Is the time and effort you spend on social media making a difference, or are you just wasting your resources? Plenty of business owners “assume it’s the right thing for them, but they don’t understand what they hope to get out of it,” says Ryan Goff, senior vice president and social media marketing director at Baltimore-based marketing firm MGH Inc. “I don’t think they understand the result.”
Social media experts and retailers who have mastered these virtual worlds say there are a number of steps you can take to figure out what kind of results your social footprint is generating.
Know what you want.
“When we walk in, we ask three questions,” says Rod Worley, president and founder of Grayson, Ga.–based social media marketing company Four Grainer LLC, which focuses on jewelers.
Worley’s three questions guide jewelers to firm up their social media goals. First, he asks them to determine if they’re looking to increase sales or brand awareness. If they have e-commerce capability, he prompts them to decide if one of their goals is driving sales to the website. Then, Worley suggests they consider their priorities: Is it more important for them to find new customers or improve customer loyalty and retain existing customers?
Set realistic expectations.
Patience is key—as is the proper frame of mind about what social media is and what it isn’t. “One thing that’s really important to keep in mind is, it’s not primarily a sales tool,” says Nina Cooper, president of Emeryville, Calif.–based wholesale supplier Nina Designs. “It’s more like being at a trade show.”
Make it a “social” effort.
“We’re asking people, ‘If you don’t mind, would you photograph that and put it on our wall?’?” says Tommy Glatz, owner of Glatz Jewelers in Aliquippa, Pa. “More and more people are doing that, and more and more of their friends are jumping in and making comments on it,” he says, adding that everyone with a smartphone has a camera within reach. “That’s powerful,” Glatz says. Better yet, it gives you a good gauge of your social media impact.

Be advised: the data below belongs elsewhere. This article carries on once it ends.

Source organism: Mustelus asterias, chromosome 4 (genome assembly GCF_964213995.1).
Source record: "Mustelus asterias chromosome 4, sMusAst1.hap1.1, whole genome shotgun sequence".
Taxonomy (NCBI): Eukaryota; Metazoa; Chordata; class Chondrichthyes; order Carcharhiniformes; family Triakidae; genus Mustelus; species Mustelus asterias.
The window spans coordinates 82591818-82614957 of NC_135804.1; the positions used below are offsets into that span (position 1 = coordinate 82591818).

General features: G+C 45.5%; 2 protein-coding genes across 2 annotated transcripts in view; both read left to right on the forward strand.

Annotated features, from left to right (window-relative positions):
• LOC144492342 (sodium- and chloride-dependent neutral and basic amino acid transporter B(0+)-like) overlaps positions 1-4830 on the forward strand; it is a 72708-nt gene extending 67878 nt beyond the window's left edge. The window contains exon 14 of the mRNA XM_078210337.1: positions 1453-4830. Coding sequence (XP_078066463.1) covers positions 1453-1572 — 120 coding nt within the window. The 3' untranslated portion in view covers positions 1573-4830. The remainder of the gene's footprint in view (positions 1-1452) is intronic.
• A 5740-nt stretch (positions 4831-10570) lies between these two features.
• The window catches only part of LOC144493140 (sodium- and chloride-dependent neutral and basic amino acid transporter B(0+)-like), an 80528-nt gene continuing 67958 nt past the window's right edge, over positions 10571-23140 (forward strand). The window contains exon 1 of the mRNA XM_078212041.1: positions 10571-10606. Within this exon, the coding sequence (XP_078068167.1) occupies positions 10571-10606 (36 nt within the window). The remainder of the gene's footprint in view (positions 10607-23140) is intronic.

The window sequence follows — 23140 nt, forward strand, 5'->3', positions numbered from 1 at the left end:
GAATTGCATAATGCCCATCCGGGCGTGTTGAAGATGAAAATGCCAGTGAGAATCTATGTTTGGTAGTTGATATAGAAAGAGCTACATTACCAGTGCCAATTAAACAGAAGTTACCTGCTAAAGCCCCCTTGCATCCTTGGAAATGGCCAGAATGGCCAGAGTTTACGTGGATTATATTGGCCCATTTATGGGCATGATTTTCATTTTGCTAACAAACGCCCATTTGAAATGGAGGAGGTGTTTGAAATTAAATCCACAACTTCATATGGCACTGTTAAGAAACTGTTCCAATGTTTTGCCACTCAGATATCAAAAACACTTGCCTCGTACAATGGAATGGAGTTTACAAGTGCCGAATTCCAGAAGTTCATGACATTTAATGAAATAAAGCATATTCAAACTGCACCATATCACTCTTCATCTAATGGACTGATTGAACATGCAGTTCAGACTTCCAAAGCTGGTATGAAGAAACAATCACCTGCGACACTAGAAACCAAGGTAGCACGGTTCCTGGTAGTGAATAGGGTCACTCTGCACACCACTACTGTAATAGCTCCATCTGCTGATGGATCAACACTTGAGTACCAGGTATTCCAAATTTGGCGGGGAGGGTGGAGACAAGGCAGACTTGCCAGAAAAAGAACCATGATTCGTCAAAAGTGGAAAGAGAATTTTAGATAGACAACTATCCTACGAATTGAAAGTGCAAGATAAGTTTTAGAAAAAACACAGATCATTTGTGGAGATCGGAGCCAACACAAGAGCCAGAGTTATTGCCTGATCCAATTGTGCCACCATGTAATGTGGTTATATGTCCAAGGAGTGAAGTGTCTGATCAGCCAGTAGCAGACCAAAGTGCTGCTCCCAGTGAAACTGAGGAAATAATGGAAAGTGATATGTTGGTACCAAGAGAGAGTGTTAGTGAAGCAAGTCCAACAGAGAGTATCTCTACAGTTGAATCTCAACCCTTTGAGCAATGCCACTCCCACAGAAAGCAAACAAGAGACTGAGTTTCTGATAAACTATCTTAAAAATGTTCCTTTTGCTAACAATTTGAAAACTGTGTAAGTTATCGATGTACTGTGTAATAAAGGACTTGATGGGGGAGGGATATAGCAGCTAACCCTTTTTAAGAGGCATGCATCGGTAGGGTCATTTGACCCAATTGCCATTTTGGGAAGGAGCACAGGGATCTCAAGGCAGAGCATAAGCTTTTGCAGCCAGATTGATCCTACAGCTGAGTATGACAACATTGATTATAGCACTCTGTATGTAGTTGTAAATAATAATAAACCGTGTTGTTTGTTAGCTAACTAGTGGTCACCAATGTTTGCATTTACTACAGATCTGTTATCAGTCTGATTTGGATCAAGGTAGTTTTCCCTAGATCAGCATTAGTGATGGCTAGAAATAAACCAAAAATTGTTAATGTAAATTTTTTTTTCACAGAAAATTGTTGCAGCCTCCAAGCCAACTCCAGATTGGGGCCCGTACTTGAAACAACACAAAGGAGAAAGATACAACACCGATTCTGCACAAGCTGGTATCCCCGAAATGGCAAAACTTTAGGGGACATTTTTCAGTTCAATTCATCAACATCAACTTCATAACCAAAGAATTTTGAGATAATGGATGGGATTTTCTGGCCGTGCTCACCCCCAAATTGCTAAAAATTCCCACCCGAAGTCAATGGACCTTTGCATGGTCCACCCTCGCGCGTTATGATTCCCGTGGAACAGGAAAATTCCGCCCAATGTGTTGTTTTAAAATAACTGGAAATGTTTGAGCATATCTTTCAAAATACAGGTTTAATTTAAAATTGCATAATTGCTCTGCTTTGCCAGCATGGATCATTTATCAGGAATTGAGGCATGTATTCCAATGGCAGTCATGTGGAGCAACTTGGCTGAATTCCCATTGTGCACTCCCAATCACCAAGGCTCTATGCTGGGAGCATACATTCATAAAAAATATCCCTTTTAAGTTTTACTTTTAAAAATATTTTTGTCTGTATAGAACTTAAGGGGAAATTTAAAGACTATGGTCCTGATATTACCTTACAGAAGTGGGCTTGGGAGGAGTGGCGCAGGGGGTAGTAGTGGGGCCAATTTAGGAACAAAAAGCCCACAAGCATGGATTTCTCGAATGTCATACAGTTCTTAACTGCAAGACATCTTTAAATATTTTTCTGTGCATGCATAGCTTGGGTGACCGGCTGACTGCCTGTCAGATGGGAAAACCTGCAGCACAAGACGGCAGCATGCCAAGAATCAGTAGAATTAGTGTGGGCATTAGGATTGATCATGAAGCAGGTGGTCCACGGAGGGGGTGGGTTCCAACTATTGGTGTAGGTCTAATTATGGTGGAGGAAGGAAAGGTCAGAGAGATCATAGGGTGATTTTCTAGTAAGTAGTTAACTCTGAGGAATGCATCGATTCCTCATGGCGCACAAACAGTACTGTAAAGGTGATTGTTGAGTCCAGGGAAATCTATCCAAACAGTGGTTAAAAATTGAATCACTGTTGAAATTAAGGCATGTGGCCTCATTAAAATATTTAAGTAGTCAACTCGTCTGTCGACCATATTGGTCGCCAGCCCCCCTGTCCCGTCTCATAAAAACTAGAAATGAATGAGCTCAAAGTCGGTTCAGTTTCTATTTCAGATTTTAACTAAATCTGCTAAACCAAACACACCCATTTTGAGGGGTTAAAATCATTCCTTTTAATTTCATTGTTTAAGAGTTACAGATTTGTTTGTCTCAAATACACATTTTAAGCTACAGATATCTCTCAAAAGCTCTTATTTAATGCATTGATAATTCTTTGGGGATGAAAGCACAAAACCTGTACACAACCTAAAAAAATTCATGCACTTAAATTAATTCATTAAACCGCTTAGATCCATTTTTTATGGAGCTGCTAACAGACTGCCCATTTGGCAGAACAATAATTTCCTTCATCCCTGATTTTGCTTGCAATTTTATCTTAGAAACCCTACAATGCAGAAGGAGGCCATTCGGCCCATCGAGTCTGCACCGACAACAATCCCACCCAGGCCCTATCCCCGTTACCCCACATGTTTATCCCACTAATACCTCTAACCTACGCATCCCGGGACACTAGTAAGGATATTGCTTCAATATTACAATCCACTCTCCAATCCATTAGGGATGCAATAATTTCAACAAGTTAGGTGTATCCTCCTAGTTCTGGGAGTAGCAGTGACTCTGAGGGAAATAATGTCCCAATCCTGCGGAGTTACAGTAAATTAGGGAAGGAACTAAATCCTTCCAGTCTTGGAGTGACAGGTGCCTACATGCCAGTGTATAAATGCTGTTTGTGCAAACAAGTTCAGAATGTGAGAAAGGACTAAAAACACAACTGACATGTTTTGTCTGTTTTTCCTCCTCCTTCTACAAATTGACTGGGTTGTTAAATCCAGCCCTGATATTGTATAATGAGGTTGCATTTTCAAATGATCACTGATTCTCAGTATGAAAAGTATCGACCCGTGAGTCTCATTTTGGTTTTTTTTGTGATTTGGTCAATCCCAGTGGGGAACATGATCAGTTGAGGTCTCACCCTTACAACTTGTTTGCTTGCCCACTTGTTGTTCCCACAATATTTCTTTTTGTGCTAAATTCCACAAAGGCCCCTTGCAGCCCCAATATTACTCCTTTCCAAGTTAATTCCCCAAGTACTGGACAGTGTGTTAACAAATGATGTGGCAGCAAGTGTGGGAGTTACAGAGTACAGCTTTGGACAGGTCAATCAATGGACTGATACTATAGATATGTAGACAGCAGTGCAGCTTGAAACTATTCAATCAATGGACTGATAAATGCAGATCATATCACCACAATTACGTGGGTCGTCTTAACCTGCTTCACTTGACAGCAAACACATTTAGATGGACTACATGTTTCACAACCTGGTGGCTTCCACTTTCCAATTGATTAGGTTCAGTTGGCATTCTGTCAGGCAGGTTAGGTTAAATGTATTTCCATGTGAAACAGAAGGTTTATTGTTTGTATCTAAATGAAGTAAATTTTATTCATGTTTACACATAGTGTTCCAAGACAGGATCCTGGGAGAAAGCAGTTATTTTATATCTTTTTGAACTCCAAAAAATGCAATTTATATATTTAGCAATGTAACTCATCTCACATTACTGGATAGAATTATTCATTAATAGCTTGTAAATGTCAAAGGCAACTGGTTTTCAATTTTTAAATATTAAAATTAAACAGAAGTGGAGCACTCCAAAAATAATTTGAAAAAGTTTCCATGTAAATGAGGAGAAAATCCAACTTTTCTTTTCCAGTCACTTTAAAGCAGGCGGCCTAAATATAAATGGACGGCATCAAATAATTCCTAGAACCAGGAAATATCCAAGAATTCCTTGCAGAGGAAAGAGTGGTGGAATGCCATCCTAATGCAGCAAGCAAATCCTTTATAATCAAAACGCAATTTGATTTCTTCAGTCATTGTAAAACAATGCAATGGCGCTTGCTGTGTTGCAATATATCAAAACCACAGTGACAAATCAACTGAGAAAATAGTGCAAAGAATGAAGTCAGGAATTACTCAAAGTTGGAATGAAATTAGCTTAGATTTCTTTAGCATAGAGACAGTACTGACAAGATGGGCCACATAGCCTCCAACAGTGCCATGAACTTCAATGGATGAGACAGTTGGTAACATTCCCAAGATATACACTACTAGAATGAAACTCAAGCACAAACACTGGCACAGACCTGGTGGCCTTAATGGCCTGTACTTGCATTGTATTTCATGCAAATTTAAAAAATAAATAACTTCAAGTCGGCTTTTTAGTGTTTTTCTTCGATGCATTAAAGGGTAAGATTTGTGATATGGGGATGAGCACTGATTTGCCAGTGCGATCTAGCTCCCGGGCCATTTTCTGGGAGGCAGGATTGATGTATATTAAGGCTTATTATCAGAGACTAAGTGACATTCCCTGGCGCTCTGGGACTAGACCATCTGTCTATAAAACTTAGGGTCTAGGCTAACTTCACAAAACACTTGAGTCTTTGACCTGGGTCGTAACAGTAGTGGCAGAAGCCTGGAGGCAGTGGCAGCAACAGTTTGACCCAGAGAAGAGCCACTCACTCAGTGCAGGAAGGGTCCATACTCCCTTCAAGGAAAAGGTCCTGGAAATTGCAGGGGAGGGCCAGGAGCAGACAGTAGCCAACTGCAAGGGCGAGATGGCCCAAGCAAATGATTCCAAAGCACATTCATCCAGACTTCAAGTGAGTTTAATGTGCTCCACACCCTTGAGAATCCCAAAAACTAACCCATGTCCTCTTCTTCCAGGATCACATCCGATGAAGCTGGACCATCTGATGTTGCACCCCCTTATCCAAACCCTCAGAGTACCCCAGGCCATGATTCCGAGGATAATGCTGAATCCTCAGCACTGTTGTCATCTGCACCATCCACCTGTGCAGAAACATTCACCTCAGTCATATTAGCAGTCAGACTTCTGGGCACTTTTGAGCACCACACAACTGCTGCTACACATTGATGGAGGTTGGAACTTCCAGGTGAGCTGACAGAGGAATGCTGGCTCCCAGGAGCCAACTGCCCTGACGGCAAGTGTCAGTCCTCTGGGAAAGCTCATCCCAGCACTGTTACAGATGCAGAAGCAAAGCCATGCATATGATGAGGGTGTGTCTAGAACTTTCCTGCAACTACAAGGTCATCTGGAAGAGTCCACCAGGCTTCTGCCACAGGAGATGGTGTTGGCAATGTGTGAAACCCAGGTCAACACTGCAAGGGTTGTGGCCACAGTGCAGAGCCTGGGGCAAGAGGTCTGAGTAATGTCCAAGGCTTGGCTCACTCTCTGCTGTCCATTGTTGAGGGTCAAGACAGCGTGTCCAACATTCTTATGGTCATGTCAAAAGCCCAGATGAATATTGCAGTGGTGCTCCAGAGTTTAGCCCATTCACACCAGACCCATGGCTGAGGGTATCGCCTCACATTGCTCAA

Know your tools.
Consider using some of the more popular digital tools in the marketplace. If you’re big into Facebook, its Page Insights is a tool that can help you measure your page’s performance, including showing you anonymized demographic data about the people who spend time on and interact with your page. Search giant Google’s prodigious data collection also comes in handy for retailers who want to see who’s on the other side of the screen. Retailers can see what makes visitors come to their website, where they come from, and how they respond to keywords and other messaging.
For working across multiple platforms, Worley recommends a social media management platform called HootSuite. “It gives you a nice, entry-level metric system,” he says. “It can track Facebook, Google+, Twitter, and so on.” He also suggests Bitly, which takes any URL and shortens it. “Then, when you post that into Twitter or Facebook, it measures your social reach,” he says.
Narrow your focus.
There are a couple things retailers can look at to figure out where to concentrate their resources, Goff says. Start with analytics from your own website to see where people are coming from. If you have a steady stream of visitors coming from Facebook but less than a trickle from Twitter, focus your efforts on Facebook and maybe just post links to your Facebook activity on your Twitter feed.
And don’t forget that low-tech methods work, too. “We always ask first-time customers how they found us,” Cooper says. “Ask customers where they participate in social media. You want to be where they are.”
A version of this story originally appeared in the June 2014 issue of JCK magazine.
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